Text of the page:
Adiposity changes in youth with a family history of cardiovascular disease: impact of ethnicity, gender and socioeconomic status.

Donna B. Moore, Patricia B. Howell, Frank A. Treiber

Research output: Contribution to journalArticle

3 Scopus citations

Abstract

OBJECTIVE: The purpose of this study is to describe change in the prevalence of overweightness over time in a cohort of youth with a family history of cardiovascular disease and to determine whether changes in adiposity were influenced in this group by ethnicity, gender, socioeconomic status (SES), or interactions among these factors. METHODS: Two hundred and fifty-three subjects with an average age of 8.8 years +/- 2.0 (SD) at the initial visit and 16.0 years +/- 1.8 SD at follow-up were included in the study. Measures of general adiposity, central adiposity, and peripheral adiposity were obtained at both the initial and follow-up visits. Overweight was defined as having a body mass index (BMI) > the 95th percentile; at risk for overweight was defined as having a BMI between the 85th and 95th percentile for age and gender. RESULTS: The prevalence of overweight among the study group remained stable at about 22%, while the prevalence of at risk for being overweight increased from 8.7% to 17.4%. Nearly 40% of all the participants had a BMI > 85th percentile at follow-up. Lower SES youth demonstrated the largest increases in BMI, standardized BMI, sum of skinfold thickness, waist circumference, and triceps skinfold thickness. CONCLUSIONS: The prevalence of youth at risk for being overweight increases during late childhood and adolescence. Effectively focused primary prevention efforts are needed for at-risk youth to prevent the later development of adiposity-related morbidity.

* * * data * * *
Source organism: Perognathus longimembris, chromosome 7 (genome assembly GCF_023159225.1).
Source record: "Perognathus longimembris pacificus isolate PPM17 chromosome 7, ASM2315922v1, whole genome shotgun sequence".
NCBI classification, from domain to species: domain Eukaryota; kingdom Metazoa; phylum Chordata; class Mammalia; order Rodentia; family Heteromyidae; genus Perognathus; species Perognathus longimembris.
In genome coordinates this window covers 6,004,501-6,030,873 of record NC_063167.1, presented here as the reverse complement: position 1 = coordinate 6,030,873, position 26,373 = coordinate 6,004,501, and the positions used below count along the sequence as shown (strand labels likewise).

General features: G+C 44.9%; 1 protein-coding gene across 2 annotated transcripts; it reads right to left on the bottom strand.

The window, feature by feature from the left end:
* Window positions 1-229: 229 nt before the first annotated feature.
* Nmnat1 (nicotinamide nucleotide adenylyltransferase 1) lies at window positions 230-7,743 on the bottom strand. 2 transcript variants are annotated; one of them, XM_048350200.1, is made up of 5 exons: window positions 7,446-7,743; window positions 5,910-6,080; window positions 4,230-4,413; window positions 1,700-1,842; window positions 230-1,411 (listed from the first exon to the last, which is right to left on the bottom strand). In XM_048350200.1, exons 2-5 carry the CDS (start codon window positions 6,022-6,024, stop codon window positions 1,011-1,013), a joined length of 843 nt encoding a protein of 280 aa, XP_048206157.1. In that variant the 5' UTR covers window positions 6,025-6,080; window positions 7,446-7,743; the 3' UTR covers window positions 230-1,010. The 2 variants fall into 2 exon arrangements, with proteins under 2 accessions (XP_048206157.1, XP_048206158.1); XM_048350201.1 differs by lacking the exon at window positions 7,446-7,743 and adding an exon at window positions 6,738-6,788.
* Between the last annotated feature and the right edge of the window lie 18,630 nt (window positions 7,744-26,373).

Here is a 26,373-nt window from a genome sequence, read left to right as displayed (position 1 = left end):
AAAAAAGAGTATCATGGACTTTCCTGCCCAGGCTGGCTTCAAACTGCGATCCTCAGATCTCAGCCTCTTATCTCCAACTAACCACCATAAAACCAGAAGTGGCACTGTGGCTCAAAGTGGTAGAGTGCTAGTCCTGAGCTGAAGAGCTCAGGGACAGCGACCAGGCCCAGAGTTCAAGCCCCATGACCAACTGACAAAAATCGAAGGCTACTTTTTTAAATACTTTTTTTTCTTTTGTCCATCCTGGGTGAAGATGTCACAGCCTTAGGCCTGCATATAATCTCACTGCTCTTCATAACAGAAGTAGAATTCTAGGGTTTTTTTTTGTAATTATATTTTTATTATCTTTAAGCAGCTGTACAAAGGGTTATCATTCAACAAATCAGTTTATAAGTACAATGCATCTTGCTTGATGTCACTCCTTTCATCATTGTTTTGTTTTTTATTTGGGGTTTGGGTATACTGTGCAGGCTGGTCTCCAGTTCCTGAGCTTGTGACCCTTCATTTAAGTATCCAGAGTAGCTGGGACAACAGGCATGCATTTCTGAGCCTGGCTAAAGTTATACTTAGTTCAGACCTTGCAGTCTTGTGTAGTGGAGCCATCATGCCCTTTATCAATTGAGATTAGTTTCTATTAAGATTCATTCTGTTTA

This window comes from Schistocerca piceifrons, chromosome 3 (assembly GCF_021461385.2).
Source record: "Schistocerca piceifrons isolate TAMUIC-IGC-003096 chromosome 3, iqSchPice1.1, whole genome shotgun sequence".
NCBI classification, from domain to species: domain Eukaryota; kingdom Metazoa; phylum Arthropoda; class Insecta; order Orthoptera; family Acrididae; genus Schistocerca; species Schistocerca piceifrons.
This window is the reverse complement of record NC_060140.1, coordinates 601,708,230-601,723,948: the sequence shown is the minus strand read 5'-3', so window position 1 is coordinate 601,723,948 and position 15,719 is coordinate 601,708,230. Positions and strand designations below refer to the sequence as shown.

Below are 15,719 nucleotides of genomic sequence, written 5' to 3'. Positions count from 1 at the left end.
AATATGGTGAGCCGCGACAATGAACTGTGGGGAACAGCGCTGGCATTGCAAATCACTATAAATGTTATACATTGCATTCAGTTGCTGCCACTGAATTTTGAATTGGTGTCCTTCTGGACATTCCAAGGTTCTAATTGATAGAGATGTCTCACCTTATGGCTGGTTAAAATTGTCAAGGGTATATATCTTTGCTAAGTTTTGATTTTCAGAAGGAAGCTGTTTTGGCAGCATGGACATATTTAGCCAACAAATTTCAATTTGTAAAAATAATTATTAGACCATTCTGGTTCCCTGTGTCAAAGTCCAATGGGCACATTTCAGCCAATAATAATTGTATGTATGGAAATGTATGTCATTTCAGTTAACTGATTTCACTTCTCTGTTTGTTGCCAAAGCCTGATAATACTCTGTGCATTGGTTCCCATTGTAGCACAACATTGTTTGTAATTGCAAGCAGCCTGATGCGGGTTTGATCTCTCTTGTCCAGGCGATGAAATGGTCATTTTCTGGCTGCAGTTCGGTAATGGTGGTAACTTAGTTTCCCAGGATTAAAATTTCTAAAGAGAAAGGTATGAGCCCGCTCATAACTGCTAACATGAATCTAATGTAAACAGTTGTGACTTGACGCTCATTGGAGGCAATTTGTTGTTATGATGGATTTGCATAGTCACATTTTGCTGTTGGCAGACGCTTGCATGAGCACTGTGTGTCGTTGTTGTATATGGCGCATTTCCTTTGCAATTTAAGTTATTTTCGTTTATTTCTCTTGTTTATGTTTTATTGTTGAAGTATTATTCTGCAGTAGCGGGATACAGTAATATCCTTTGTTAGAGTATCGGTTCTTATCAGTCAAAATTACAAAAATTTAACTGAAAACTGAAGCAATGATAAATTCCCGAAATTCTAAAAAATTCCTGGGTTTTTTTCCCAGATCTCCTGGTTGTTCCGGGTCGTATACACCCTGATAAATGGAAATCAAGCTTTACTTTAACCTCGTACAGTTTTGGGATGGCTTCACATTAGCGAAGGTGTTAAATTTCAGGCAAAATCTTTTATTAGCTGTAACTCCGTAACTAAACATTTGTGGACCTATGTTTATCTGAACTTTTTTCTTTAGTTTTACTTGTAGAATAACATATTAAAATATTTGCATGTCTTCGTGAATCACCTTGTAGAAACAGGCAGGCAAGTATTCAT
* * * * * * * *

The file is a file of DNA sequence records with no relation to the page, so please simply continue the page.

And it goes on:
Original languageEnglish (US)
Pages (from-to)76-83
Number of pages8
JournalJournal of the Association for Academic Minority Physicians : the official publication of the Association for Academic Minority Physicians
Volume13
Issue number3
StatePublished - Jul 2002

ASJC Scopus subject areas

  • Medicine(all)

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